Digital record of the UDHR
On its 60th anniversary, the Universal Declaration of Human Rights (UDHR) has entered the digital era. A new website provides access to early handwritten and typewritten documents, resolutions, reports, statements, and meeting records related to the drafting of the Declaration.
The Historical Record of the Drafting Process, a joint project of the UN Dag Hammarskjöld Library and the Library of the UN Office at Geneva, includes English and French versions of the records and reports.
From 1946 to 1948, delegates representing more than 50 countries worked on the Declaration that was to become the international standard of human rights. The UDHR was proclaimed by the General Assembly on 10 December 1948, and since then is widely regarded as forming part of customary international law.
The group that worked on the Declaration came from various political, cultural and religious backgrounds. Eleanor Roosevelt, widow of American President Franklin D. Roosevelt, chaired the UDHR drafting committee. With her were René Cassin of France, who composed the first draft of the Declaration, the Committee Rapporteur Charles Malik of Lebanon, Vice-Chairman Peng Chung Chang of China, and John Humphrey of Canada, Director of the UN’s Human Rights Division, who prepared the Declaration’s blueprint.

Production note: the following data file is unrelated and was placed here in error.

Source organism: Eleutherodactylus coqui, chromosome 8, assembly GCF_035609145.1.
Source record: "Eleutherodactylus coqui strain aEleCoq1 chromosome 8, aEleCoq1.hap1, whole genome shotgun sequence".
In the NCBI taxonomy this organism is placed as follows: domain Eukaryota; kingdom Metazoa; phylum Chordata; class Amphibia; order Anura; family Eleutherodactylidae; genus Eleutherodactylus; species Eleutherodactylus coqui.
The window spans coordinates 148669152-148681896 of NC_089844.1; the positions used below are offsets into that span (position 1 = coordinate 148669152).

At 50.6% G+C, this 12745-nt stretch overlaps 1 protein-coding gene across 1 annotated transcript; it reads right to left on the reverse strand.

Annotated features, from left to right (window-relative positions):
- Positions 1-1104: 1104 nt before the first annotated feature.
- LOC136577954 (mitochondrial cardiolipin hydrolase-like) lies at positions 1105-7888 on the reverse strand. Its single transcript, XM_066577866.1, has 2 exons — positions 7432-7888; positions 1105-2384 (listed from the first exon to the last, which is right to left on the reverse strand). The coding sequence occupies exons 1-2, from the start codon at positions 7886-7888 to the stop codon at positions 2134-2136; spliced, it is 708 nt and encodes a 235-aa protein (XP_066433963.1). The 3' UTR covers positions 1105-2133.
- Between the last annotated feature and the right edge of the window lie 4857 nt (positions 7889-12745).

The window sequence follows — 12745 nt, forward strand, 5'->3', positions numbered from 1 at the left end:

“The Universal Declaration was not merely congruent with some customs and foreign to other cultures. It drew its principles from many diverse traditions, and it made them more robust through a uniform codification,” said High Commissioner for Human Rights Navi Pillay. “Only by attaining all our universal human rights will we be able to reach the higher standard of life and greater enjoyment of freedom that Eleanor Roosevelt and her co-drafters claimed for all of us 60 years ago.”
The UN Secretary-General led a year-long campaign to celebrate the 60th anniversary of the Universal Declaration of Human Rights from December 2007 to December 2008. .